Saturday, April 23, 2016

What's In A Number?

Every year, the Seattle/King County Coalition on Homelessness conducts its One Night Count, during which volunteers go out and tally the number of people they find without shelter during the night. This year, the count found some 19% percent more people than last year, a number that local news outlets were quick to publicize. It had been the same story last year, when the count reported a jump of just above 20%.

On Google+, where most of the people whose posts I see are liberal, people bemoaned the increases, and pointed to a culture of ignoring the plight of the poor. On LinkedIn, where businesspeople make the community more conservative, people were asking if "generous" benefits to the homeless were enticing them to come, or if other cities were handing out one-way bus tickets.

Lost in the headlines and the resultant finger-pointing was a simple fact. The One Night Count is not a controlled, scientific census. It's a group of volunteers going out for three hours on a Winter's night in January and counting the heads they find. The raw numbers, which are the ones behind the headlines, don't take into account that the number of volunteers is not fixed, nor are the locations canvassed. When new people join the effort, and new neighborhoods are included, of course the numbers will go up.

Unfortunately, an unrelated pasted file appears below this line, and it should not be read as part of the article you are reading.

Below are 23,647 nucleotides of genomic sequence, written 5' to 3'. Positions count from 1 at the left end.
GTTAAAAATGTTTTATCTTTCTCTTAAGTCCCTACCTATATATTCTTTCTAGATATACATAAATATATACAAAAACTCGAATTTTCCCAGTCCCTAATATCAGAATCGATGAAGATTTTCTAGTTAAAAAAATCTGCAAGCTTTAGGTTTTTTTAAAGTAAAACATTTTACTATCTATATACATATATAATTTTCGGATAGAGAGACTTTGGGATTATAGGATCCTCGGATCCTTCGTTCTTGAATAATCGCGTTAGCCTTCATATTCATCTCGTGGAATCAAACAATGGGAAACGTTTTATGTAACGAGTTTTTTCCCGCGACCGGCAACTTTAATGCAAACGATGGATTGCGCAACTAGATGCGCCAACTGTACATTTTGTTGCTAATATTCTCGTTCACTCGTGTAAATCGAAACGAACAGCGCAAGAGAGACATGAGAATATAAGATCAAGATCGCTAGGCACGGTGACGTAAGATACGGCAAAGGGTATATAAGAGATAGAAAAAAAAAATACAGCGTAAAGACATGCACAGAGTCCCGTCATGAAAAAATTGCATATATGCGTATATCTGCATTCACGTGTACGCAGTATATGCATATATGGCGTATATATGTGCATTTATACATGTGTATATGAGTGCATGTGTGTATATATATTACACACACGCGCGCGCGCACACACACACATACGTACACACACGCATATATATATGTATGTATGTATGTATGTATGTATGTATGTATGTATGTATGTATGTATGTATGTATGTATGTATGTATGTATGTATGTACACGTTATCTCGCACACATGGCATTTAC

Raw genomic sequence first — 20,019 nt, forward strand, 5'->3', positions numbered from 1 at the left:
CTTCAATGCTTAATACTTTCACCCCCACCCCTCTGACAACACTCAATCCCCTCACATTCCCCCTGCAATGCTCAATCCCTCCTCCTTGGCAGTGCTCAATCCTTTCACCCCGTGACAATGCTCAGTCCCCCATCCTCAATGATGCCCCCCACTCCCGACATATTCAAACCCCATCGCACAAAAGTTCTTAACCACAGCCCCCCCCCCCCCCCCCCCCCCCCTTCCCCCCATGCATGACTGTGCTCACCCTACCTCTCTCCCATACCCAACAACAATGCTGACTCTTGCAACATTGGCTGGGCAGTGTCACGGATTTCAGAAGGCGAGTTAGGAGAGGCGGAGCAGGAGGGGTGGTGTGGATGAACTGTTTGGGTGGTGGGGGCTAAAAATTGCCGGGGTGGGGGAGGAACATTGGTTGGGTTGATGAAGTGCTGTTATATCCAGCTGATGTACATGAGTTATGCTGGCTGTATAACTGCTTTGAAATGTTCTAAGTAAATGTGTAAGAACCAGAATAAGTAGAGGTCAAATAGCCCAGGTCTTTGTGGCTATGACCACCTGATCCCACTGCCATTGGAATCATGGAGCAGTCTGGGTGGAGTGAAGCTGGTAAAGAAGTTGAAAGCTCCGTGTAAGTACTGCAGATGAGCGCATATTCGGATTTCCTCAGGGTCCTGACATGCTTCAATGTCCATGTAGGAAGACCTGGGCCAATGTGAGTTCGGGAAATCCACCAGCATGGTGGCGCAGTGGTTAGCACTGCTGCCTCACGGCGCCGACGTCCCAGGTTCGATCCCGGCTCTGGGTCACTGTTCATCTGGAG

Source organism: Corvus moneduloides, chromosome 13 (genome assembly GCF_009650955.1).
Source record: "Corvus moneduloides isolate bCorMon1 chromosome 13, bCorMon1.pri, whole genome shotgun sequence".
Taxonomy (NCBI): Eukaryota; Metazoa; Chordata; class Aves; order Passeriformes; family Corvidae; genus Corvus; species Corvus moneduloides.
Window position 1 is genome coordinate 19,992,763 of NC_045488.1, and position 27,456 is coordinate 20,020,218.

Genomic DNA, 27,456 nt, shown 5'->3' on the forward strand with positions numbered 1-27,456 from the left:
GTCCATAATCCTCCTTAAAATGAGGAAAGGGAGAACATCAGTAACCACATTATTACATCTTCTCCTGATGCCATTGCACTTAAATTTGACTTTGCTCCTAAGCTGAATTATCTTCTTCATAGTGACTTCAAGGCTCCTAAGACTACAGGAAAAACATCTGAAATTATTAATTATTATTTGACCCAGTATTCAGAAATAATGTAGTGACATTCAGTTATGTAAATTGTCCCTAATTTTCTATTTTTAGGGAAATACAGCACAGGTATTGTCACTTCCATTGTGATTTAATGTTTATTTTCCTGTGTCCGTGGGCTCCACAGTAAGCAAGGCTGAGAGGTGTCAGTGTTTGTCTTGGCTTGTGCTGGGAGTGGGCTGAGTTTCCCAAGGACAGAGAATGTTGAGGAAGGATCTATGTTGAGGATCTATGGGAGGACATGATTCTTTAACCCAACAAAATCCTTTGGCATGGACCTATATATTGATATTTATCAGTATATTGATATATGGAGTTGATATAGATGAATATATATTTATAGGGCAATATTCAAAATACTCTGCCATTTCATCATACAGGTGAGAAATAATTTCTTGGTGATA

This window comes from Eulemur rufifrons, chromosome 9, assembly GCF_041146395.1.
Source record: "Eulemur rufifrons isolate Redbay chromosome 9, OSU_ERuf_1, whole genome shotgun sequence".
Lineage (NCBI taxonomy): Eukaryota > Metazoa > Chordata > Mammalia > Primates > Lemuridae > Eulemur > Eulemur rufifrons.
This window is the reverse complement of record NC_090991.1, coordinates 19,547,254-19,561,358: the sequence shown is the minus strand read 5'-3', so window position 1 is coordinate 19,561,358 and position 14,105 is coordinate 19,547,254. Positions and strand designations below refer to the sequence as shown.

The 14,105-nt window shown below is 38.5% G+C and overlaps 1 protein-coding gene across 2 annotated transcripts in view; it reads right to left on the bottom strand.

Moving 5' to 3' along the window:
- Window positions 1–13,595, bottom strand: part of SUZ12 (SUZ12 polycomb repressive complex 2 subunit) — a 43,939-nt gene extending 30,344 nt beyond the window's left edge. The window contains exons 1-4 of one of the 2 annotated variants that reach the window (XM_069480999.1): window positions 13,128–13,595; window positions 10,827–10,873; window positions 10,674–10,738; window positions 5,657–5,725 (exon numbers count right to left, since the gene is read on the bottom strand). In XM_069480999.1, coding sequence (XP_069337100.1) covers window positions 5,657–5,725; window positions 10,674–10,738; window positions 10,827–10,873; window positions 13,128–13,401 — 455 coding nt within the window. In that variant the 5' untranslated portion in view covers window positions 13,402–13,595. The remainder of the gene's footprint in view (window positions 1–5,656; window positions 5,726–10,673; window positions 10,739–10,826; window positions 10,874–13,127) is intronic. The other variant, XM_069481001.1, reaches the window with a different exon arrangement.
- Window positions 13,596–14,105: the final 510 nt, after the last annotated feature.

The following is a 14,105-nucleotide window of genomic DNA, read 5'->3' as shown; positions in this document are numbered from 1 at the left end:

The question is, does it matter? To the people wringing their hands on either side of the issue, the numbers serve their purpose, giving them a platform to undermine the liberal bona-fides of the Seattle area or portray the city government as profligate and uncaring about the effects on law-abiding homeowners/taxpayers. And the Seattle/King County Coalition on Homelessness receives an annual boost of publicity every time a boost in the numbers is widely reported. Is it important that the conclusions people draw from the "dirty" data are almost certainly incorrect?

My Truth Reflex wants me to tell people that they don't know the story as well as they think they do. But for the past 8 years now, I've been on my guard against that very same reflex. And it's that guard that prompts me to reconsider. The fact that the data isn't controlled for factors like the number of volunteers or the number of neighborhoods isn't a secret. And people aren't really making important decisions based on that data - they're simply acting on their preconceived notions. Does telling them that their instinct for the size of the local homeless population has been misguided really do anything in that regard? I've come to doubt it. And so I quash the reflex, and put it back to bed. Maybe one day, it will be needed. But not today.

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